You’ve felt like something was off about your romantic partner for a long time, but you could never quite figure out what it was. Then, suddenly and harshly, you learn the truth.
You discover that this person is cheating on you. Or forged your signature to open up credit cards. Or has kids you never knew about. Or is only pretending to go to work every day. Or is married to someone else.
However it happened, you learn that your partner is betraying you.
Your first instinct is to confront your partner and demand answers.
DON’T DO IT.
When you learn what is really going on, the best thing you can do is nothing, at least temporarily. Do not lash out. Instead, no matter how angry and hurt you are, pretend that nothing has changed.
Why? Because when sociopaths know the jig is up, they engage in all kinds of destructive behavior. They may:
- Talk circles around you, convincing you that you are wrong
- Wipe out joint checking accounts or steal any remaining assets
- Destroy evidence you need, such as documents and computer files
- Launch or intensify a smear campaign against you
- Cry crocodile tears in an effort to appeal to your sympathy
- Fly into a rage and destroy your property
- Fabricate criminal charges, such as accusing you of domestic violence
- Claim that you are insane and try to commit you to a mental institution
- Engage in physical violence, injuring you, your children and/or your animals
- Disappear, taking your money or property with them
- Drop all pretense of being your sweet romantic partner, and turn blatantly miserable, cruel and vindictive
So do not react. What you need to do now is gather more information and think about your next move. It’s best to do this while the sociopath doesn’t know that you know the truth.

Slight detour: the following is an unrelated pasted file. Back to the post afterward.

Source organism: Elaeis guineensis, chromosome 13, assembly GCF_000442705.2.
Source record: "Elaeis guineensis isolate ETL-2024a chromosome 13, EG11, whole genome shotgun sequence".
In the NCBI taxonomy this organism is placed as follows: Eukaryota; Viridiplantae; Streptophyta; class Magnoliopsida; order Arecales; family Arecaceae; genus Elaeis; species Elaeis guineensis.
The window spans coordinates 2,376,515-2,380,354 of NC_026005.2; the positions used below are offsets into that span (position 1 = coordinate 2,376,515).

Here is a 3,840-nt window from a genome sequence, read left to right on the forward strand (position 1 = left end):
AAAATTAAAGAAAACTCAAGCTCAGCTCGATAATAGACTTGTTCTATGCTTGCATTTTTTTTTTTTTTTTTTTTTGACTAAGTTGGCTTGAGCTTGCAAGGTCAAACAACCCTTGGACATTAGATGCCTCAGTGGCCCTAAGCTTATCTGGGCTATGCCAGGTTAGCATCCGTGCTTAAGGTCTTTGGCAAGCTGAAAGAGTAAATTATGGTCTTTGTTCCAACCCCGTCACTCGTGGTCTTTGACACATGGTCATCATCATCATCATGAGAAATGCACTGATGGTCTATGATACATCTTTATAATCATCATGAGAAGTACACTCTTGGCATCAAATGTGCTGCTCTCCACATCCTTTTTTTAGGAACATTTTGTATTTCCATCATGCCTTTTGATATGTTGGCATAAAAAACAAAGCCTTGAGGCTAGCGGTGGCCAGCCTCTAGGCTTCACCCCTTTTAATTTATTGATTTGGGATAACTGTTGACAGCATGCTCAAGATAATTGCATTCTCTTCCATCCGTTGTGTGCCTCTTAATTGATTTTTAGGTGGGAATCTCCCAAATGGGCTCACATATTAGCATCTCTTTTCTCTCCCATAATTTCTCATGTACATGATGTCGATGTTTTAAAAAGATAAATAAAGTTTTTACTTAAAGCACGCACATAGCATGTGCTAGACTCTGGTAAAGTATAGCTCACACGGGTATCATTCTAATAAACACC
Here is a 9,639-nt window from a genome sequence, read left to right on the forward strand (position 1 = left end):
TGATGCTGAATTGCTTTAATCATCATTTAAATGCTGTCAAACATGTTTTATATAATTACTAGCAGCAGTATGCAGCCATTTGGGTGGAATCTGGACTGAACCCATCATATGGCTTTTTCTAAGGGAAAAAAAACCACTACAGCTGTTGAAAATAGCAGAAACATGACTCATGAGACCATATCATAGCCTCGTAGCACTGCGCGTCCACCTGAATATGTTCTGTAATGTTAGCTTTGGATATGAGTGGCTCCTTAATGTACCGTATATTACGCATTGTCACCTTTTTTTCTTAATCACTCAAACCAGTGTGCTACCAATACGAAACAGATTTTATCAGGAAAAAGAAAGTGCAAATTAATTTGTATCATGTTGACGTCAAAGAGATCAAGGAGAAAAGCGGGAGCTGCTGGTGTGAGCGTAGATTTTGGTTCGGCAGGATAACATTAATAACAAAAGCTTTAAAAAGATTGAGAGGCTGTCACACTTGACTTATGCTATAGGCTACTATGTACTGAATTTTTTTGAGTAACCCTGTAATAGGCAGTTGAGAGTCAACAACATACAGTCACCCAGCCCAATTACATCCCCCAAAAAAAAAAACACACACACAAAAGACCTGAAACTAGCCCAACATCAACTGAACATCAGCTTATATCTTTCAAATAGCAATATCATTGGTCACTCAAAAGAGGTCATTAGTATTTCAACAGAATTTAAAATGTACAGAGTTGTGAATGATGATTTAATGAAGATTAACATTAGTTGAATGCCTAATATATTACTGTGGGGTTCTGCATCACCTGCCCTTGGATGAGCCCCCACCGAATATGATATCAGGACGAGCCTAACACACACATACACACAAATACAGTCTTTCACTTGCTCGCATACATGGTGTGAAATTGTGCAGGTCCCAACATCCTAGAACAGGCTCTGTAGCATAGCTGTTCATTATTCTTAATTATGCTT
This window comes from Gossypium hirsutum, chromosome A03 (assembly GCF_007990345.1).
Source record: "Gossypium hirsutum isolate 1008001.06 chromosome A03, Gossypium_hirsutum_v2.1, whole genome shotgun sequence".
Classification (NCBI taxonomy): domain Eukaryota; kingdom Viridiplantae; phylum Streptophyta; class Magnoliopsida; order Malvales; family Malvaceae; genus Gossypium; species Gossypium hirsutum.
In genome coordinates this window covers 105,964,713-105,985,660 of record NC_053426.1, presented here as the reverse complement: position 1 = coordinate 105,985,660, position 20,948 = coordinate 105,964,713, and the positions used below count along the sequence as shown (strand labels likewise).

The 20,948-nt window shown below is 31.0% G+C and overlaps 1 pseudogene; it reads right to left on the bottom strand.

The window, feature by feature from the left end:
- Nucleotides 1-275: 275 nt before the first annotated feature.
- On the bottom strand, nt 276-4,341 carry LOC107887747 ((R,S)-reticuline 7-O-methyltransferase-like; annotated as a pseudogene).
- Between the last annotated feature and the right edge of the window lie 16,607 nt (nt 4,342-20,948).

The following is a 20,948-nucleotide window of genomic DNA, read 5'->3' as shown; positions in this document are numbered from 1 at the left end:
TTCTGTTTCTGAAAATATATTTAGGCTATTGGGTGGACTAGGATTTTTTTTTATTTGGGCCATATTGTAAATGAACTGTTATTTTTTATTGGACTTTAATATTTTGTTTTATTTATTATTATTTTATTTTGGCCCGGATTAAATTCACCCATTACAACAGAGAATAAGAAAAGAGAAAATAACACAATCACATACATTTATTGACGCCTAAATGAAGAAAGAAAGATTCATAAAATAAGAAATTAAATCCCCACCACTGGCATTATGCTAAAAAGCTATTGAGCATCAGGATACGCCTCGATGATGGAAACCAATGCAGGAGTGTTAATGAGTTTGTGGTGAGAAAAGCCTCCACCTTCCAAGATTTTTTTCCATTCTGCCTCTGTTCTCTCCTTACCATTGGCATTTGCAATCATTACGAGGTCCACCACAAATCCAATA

The bottom line is that if you’re involved with a sociopath, the only reasonable thing to do is extricate yourself from the relationship. But doing that safely, while protecting your assets, family and property, may require planning. You may need to:
- Move your money into new bank accounts that the sociopath can’t access
- Make plans to move out, preferably when the sociopath isn’t around
- Go to the police and/or find a lawyer
- Make copies of important documents, such as mortgages and deeds, health insurance info and credit card statements
- Gradually move valuables to a safe location
- Back up computers and hard drives
- Line up friends or family members to help you
Learning the shocking truth of the sociopath’s behavior is a game-changer. You were always part of a game that the sociopath was playing, but you didn’t know it. Now you do.
Right now, you have an advantage — the sociopath doesn’t know that you know. Maintain that advantage as long as you can.